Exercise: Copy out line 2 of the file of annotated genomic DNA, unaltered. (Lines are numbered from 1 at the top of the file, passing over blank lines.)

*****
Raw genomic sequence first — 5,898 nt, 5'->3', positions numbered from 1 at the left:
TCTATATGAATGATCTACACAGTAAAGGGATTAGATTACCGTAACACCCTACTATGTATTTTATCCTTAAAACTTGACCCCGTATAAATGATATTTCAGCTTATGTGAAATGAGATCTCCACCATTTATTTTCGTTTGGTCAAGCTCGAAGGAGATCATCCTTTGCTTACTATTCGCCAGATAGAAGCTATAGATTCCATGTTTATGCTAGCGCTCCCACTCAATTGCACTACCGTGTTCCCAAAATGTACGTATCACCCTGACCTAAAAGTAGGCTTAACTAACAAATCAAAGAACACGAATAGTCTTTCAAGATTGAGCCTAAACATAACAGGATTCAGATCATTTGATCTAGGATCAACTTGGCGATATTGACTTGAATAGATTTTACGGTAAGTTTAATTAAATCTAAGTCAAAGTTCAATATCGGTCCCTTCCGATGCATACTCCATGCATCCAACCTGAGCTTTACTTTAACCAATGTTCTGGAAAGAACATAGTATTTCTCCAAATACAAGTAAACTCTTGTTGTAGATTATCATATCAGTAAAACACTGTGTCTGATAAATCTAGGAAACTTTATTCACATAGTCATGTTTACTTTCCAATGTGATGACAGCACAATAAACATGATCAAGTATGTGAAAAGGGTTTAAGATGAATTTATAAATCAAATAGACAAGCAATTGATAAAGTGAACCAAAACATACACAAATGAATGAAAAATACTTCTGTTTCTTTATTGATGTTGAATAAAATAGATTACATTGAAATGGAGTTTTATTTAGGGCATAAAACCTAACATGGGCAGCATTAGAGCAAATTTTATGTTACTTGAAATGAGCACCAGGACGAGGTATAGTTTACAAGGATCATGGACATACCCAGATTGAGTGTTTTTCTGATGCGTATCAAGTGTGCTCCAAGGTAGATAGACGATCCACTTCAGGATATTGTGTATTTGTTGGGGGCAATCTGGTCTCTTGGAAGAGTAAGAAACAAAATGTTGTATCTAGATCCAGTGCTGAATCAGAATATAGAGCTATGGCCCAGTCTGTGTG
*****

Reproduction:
TCTATATGAATGATCTACACAGTAAAGGGATTAGATTACCGTAACACCCTACTATGTATTTTATCCTTAAAACTTGACCCCGTATAAATGATATTTCAGCTTATGTGAAATGAGATCTCCACCATTTATTTTCGTTTGGTCAAGCTCGAAGGAGATCATCCTTTGCTTACTATTCGCCAGATAGAAGCTATAGATTCCATGTTTATGCTAGCGCTCCCACTCAATTGCACTACCGTGTTCCCAAAATGTACGTATCACCCTGACCTAAAAGTAGGCTTAACTAACAAATCAAAGAACACGAATAGTCTTTCAAGATTGAGCCTAAACATAACAGGATTCAGATCATTTGATCTAGGATCAACTTGGCGATATTGACTTGAATAGATTTTACGGTAAGTTTAATTAAATCTAAGTCAAAGTTCAATATCGGTCCCTTCCGATGCATACTCCATGCATCCAACCTGAGCTTTACTTTAACCAATGTTCTGGAAAGAACATAGTATTTCTCCAAATACAAGTAAACTCTTGTTGTAGATTATCATATCAGTAAAACACTGTGTCTGATAAATCTAGGAAACTTTATTCACATAGTCATGTTTACTTTCCAATGTGATGACAGCACAATAAACATGATCAAGTATGTGAAAAGGGTTTAAGATGAATTTATAAATCAAATAGACAAGCAATTGATAAAGTGAACCAAAACATACACAAATGAATGAAAAATACTTCTGTTTCTTTATTGATGTTGAATAAAATAGATTACATTGAAATGGAGTTTTATTTAGGGCATAAAACCTAACATGGGCAGCATTAGAGCAAATTTTATGTTACTTGAAATGAGCACCAGGACGAGGTATAGTTTACAAGGATCATGGACATACCCAGATTGAGTGTTTTTCTGATGCGTATCAAGTGTGCTCCAAGGTAGATAGACGATCCACTTCAGGATATTGTGTATTTGTTGGGGGCAATCTGGTCTCTTGGAAGAGTAAGAAACAAAATGTTGTATCTAGATCCAGTGCTGAATCAGAATATAGAGCTATGGCCCAGTCTGTGTG